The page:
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Throw exception when re-assigning a constant in Ruby?

When we use a capital letter word in ruby, it is a constant: CONSTANT = "alive". When I modify this "supposed" constant, it gives an error, but modifies it anyway:

(irb):27: warning already initialized constant CONSTANT => "13".

This seems like an odd behavior. If I am designing a game and need a value to be constant, say: Cheatcode_health = true, and by accident, the value gets assigned as false or 0, it would be an unusual behavior. There could be lot of implications. In short is there a true constant in Ruby?

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marked as duplicate by Simone Carletti, R. Martinho Fernandes, marcog, Jörg W Mittag, Andrew Grimm Mar 15 '11 at 22:04

This question has been asked before and already has an answer. If those answers do not fully address your question, please ask a new question.

If it hurts when you do that, don't do that. –  R. Martinho Fernandes Mar 15 '11 at 9:27
Please put punctuations, and do capitalizations correctly. It was hard to see where the sentence ends. –  sawa Mar 15 '11 at 9:52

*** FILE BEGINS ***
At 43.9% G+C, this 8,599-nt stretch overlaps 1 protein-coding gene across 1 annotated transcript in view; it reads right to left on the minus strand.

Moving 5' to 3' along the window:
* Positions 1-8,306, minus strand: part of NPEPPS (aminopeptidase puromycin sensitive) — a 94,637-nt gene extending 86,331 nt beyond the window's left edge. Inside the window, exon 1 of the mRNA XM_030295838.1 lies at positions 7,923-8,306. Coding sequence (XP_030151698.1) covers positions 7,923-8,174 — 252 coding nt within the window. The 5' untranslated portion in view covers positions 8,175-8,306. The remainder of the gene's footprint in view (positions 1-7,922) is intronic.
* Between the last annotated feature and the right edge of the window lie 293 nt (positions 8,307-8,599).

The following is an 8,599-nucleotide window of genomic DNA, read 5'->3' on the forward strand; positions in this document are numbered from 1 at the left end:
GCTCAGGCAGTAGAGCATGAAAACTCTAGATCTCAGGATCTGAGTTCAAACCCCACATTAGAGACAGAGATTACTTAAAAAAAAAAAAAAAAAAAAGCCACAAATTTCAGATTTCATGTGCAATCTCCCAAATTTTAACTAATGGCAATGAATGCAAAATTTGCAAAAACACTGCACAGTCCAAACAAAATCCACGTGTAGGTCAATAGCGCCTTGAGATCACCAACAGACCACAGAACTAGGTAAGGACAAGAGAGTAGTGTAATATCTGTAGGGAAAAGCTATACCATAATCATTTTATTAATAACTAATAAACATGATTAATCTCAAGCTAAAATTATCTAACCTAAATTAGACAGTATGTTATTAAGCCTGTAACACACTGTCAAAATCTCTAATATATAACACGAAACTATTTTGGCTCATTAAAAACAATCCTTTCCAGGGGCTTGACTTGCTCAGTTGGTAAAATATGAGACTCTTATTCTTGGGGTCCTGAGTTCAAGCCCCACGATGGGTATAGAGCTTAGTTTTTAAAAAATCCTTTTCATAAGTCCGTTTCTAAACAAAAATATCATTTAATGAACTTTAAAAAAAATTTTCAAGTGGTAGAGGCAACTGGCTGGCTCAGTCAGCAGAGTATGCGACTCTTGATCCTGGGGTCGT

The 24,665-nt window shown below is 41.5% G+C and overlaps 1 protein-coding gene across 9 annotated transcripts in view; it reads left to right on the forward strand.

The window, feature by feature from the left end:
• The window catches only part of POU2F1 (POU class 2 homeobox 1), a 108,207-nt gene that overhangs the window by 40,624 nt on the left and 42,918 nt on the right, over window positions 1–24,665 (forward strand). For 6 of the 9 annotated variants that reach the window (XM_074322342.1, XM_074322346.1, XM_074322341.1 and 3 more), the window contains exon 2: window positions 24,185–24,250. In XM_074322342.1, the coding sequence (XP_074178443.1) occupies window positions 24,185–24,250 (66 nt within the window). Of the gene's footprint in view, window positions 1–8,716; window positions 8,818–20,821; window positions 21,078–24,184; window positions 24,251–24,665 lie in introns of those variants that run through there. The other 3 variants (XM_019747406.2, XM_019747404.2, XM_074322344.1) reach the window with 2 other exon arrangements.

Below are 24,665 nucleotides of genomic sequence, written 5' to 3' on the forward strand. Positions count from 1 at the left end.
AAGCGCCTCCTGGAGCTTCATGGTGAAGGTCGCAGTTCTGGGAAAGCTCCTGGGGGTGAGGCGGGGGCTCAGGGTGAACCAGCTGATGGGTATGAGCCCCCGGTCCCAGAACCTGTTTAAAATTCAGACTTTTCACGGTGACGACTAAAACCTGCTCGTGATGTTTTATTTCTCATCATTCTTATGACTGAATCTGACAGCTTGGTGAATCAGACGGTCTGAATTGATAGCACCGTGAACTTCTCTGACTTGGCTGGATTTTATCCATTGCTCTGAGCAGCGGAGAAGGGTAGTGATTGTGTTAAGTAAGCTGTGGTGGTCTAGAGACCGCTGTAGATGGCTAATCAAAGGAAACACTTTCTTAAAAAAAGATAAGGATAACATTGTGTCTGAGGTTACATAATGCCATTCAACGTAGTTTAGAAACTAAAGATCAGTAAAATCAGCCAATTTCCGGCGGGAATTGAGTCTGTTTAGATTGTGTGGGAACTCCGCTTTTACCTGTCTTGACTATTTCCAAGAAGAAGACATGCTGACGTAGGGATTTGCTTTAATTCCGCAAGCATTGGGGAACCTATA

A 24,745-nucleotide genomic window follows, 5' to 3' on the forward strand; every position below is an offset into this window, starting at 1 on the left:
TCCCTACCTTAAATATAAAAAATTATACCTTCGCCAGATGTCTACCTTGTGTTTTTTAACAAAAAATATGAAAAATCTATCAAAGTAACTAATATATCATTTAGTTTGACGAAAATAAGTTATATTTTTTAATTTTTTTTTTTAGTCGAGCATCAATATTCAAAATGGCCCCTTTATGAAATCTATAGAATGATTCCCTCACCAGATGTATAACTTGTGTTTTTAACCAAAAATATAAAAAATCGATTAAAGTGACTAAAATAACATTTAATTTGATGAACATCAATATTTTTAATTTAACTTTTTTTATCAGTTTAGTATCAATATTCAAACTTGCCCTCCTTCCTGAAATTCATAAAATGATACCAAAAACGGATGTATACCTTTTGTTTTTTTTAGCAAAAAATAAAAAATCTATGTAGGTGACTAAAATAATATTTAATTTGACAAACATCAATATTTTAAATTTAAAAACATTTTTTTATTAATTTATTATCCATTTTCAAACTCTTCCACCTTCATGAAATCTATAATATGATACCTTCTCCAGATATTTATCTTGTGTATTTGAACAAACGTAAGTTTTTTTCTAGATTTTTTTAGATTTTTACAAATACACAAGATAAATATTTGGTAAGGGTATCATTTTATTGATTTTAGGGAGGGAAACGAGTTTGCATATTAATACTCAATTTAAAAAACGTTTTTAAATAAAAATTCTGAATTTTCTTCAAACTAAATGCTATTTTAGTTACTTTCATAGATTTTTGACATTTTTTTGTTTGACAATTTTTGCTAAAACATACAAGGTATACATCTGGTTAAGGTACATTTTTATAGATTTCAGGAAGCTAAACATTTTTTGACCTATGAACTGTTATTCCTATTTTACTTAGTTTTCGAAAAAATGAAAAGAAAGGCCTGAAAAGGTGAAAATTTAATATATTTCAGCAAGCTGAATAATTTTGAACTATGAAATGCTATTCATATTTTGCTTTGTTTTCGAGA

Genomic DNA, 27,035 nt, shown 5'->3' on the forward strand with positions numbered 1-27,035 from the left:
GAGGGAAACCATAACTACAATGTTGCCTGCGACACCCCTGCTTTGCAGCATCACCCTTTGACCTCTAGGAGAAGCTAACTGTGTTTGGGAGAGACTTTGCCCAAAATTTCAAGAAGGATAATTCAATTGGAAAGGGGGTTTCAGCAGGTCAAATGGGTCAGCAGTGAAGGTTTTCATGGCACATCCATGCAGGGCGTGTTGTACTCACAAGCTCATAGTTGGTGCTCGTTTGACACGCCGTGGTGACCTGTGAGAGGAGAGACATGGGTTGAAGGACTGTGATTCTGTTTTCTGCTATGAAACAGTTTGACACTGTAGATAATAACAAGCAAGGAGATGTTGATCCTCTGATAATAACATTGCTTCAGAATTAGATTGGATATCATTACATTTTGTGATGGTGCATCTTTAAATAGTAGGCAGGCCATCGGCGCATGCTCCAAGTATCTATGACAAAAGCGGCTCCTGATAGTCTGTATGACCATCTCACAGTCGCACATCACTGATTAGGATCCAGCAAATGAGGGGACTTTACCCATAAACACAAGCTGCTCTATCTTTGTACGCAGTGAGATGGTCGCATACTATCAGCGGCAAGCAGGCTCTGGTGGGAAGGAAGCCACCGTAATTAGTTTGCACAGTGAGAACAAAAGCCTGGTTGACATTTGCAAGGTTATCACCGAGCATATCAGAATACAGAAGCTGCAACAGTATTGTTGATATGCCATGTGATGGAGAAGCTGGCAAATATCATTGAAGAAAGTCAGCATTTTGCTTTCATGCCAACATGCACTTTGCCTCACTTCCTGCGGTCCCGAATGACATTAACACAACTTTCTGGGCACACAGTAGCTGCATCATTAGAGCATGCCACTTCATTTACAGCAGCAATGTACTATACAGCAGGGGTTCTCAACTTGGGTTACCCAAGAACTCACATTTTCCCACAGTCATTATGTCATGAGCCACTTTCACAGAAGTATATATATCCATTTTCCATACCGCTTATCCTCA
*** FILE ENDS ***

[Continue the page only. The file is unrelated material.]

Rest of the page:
1 Answer 1

Ruby is a very permissive language. There's no way to raise an error if you re-assign a constant.

The only workaround is to create a custom method to assign values to constants and have this method do the check for you.

Other related questions:

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This Question is a duplicate ... yes how do i close this question –  pankajdoharey Mar 15 '11 at 9:30
@pankaj: you need 3000 reputation to vote to close questions. Don't worry about it, we'll close it eventually. –  R. Martinho Fernandes Mar 15 '11 at 9:50

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